A major role of the nervous system is to sense and integrate external and internal cues in the context of past experience and current conditions, and translate this information into behavioral outputs. The intracellular and intercellular signaling pathways by which neuronal networks generate defined, yet adaptive behaviors are not well understood. The study of thermosensory behaviors in C. elegans provides an excellent system in which to explore the pathways by which a small, hard-wired neuronal network generates highly complex and experience-dependent behaviors. The behavior of C. elegans on a thermal gradient is governed by a 'memory'of its cultivation temperature (Tc), such that animals exhibit defined behaviors in specific temperature ranges relative to Tc. Tc memory is plastic and can be reset upon cultivation of animals at a new temperature. The overall goal of this proposal is to describe the mechanisms by which sensory transduction, plasticity and communication among thermosensory neurons generate robust, yet flexible behaviors in an experience- and context-dependent manner.
The Specific Aims are to: 1) Examine the role of CaMKI/IV-mediated regulation of gene expression in setting Tc memory in the AFD thermosensory neurons. Tc memory is in part encoded by the response threshold of the AFD thermosensory neurons.
This aim will test the hypothesis that activity-regulated changes in the expression of AFD-expressed signaling genes sets their response threshold, and that these changes are mediated by a CaMKI/IV cascade. 2) Explore the role of neuromodulation in setting the operating range of the ASI thermosensory neurons. Although AFD was the only previously known thermosensory neuron type, we have now shown that the ASI sensory neurons are also thermosensory, and exhibit a Tc-dependent operating range. The operating range of ASI may be set by AFD via peptidergic neuromodulation.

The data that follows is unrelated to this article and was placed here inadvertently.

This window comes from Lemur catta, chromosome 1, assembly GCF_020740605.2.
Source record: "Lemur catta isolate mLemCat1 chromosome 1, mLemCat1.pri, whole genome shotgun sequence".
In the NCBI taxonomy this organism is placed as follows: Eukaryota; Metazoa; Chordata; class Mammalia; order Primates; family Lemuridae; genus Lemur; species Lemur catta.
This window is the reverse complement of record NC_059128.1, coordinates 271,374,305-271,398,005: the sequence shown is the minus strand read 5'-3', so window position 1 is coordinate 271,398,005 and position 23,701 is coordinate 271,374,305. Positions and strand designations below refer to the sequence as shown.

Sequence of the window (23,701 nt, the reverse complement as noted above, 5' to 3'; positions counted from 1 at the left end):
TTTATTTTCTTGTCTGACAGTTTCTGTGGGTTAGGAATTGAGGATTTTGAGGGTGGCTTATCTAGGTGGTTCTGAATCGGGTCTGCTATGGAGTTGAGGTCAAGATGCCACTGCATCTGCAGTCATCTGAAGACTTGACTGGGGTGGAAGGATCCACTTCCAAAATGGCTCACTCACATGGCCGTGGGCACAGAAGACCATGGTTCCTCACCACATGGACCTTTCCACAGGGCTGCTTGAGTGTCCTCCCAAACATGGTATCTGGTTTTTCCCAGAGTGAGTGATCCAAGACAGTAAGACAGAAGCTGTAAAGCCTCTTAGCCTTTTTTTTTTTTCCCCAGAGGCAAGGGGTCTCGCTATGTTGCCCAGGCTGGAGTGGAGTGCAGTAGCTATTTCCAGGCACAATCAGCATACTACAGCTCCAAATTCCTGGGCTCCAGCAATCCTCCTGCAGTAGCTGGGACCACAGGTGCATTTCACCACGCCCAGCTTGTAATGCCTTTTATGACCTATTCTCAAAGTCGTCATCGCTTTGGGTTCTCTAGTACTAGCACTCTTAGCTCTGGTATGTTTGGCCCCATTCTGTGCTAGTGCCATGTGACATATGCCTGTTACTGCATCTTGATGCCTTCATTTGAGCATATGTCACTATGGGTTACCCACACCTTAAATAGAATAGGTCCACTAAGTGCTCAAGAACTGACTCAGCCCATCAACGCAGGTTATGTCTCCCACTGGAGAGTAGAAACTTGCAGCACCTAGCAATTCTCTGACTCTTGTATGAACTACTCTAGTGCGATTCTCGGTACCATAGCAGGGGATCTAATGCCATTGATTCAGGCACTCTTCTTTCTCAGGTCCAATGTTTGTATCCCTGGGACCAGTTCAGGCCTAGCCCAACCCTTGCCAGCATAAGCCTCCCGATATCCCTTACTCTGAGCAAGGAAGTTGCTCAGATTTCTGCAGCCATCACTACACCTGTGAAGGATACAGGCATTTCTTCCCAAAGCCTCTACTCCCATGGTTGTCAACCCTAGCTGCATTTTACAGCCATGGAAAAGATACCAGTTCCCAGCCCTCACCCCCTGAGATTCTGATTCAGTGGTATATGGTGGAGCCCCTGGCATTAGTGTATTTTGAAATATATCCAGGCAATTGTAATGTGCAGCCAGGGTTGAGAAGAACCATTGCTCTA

This aim will utilize highly quantitative behavioral assays, in vivo imaging, and optogenetic manipulations to describe the mechanisms by which AFD signals to ASI to coordinate their response ranges. 3) Investigate mechanisms of thermotransduction and plasticity in the AWC thermosensory neurons. In addition to AFD and ASI, we showed that the AWC olfactory neurons are also thermosensory. The goal of this aim is to define molecular mechanisms of thermotransduction in AWC, and to explore the hypothesis that AWC represents the locus of starvation-induced behavioral plasticity in the circuit. Work from our lab has uncovered unexpected complexity in thermosensory processing at the periphery. The proposed experiments will elucidate the mechanisms by which coordination and communication among multiple thermosensory neuron types ensures a coherent behavioral output. Given the remarkable conservation of signaling pathways, synaptic mechanisms and circuit functions across species, this work will provide new information about sensory processing and plasticity in more complex nervous systems.
All organisms must correctly process cues from their environment in order to generate a context-appropriate response. Deficits in sensory processing underlie many learning, developmental and behavioral disorders. Understanding the mechanisms by which the nervous system construes sensory signals may allow the formulation of behavioral and therapeutic strategies to address these devastating neurological disorders.
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